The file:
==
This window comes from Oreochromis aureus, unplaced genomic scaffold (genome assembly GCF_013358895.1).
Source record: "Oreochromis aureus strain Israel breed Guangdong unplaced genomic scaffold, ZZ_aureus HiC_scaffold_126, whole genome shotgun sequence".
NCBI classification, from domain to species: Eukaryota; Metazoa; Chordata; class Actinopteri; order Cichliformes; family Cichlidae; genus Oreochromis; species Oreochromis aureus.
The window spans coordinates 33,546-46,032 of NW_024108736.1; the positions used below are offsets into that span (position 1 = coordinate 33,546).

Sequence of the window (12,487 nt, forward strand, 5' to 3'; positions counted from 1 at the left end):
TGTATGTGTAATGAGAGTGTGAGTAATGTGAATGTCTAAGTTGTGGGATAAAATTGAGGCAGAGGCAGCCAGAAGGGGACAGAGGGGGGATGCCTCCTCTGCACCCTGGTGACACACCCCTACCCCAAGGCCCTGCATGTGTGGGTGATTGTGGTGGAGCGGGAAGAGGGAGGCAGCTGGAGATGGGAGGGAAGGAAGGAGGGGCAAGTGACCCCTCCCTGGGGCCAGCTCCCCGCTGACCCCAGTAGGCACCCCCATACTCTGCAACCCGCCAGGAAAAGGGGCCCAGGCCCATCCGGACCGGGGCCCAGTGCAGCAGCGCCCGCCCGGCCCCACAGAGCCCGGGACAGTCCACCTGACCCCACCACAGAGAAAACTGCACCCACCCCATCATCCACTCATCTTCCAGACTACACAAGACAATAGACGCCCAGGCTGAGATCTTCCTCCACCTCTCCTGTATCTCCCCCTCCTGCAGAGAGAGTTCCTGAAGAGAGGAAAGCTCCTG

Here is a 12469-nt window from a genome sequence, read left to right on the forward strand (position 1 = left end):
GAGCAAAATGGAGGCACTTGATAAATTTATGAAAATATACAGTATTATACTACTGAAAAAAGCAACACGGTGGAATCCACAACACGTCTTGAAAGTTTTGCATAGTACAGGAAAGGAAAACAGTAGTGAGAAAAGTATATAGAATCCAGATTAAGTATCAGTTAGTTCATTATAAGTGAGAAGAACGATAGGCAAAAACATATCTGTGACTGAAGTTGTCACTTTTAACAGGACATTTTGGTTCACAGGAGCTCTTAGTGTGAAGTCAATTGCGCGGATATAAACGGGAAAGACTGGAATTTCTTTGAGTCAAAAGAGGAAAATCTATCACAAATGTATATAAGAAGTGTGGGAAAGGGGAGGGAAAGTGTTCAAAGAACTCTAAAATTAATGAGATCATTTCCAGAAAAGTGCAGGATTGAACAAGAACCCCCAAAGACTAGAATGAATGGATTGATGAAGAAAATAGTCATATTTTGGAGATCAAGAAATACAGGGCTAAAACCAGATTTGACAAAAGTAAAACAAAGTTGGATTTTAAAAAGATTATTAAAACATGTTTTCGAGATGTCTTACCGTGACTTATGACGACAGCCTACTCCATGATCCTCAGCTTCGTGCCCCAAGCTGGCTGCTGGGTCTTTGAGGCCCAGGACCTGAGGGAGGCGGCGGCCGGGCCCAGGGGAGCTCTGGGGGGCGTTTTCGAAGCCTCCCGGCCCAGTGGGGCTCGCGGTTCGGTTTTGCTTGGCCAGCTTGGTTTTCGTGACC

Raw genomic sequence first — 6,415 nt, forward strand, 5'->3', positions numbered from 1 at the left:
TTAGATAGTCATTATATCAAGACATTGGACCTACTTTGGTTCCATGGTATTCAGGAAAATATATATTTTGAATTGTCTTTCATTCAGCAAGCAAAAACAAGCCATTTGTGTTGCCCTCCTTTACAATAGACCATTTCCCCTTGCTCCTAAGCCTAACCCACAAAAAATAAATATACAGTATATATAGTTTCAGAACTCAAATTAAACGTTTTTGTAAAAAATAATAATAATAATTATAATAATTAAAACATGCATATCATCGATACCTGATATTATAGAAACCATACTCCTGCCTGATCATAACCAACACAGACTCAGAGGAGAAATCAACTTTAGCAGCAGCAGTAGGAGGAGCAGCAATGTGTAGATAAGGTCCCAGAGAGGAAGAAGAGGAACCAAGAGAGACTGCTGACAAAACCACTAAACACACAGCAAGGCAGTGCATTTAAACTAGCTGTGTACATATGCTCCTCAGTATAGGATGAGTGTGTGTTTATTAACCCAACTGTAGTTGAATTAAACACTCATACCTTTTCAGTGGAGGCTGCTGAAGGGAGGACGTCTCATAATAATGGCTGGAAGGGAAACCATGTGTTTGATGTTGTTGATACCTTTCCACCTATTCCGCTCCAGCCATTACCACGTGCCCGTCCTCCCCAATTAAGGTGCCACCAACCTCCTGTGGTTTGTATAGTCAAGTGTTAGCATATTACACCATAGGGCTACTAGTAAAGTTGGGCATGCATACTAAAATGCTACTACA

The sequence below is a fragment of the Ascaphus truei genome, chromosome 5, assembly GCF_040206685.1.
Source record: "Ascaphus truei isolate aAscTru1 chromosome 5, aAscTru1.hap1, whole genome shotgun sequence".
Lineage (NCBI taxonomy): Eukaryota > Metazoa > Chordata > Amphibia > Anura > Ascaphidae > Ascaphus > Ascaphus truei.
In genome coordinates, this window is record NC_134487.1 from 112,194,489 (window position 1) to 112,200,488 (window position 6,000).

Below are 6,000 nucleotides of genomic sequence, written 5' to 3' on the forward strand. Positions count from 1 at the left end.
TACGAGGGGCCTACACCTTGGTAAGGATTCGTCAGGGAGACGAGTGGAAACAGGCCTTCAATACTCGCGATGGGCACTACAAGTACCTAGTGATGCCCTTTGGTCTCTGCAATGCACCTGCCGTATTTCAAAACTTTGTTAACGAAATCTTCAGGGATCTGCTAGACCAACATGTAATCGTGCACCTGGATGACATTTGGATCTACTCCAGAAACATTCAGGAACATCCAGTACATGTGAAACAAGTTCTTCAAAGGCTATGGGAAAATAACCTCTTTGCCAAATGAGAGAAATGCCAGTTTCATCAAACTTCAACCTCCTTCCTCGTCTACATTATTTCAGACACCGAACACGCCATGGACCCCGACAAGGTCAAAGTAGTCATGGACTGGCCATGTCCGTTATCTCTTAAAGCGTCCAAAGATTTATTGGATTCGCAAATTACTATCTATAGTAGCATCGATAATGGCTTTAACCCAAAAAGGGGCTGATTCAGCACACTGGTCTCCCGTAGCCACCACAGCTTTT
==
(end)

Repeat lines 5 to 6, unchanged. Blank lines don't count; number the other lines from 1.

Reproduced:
Sequence of the window (12,487 nt, forward strand, 5' to 3'; positions counted from 1 at the left end):
TGTATGTGTAATGAGAGTGTGAGTAATGTGAATGTCTAAGTTGTGGGATAAAATTGAGGCAGAGGCAGCCAGAAGGGGACAGAGGGGGGATGCCTCCTCTGCACCCTGGTGACACACCCCTACCCCAAGGCCCTGCATGTGTGGGTGATTGTGGTGGAGCGGGAAGAGGGAGGCAGCTGGAGATGGGAGGGAAGGAAGGAGGGGCAAGTGACCCCTCCCTGGGGCCAGCTCCCCGCTGACCCCAGTAGGCACCCCCATACTCTGCAACCCGCCAGGAAAAGGGGCCCAGGCCCATCCGGACCGGGGCCCAGTGCAGCAGCGCCCGCCCGGCCCCACAGAGCCCGGGACAGTCCACCTGACCCCACCACAGAGAAAACTGCACCCACCCCATCATCCACTCATCTTCCAGACTACACAAGACAATAGACGCCCAGGCTGAGATCTTCCTCCACCTCTCCTGTATCTCCCCCTCCTGCAGAGAGAGTTCCTGAAGAGAGGAAAGCTCCTG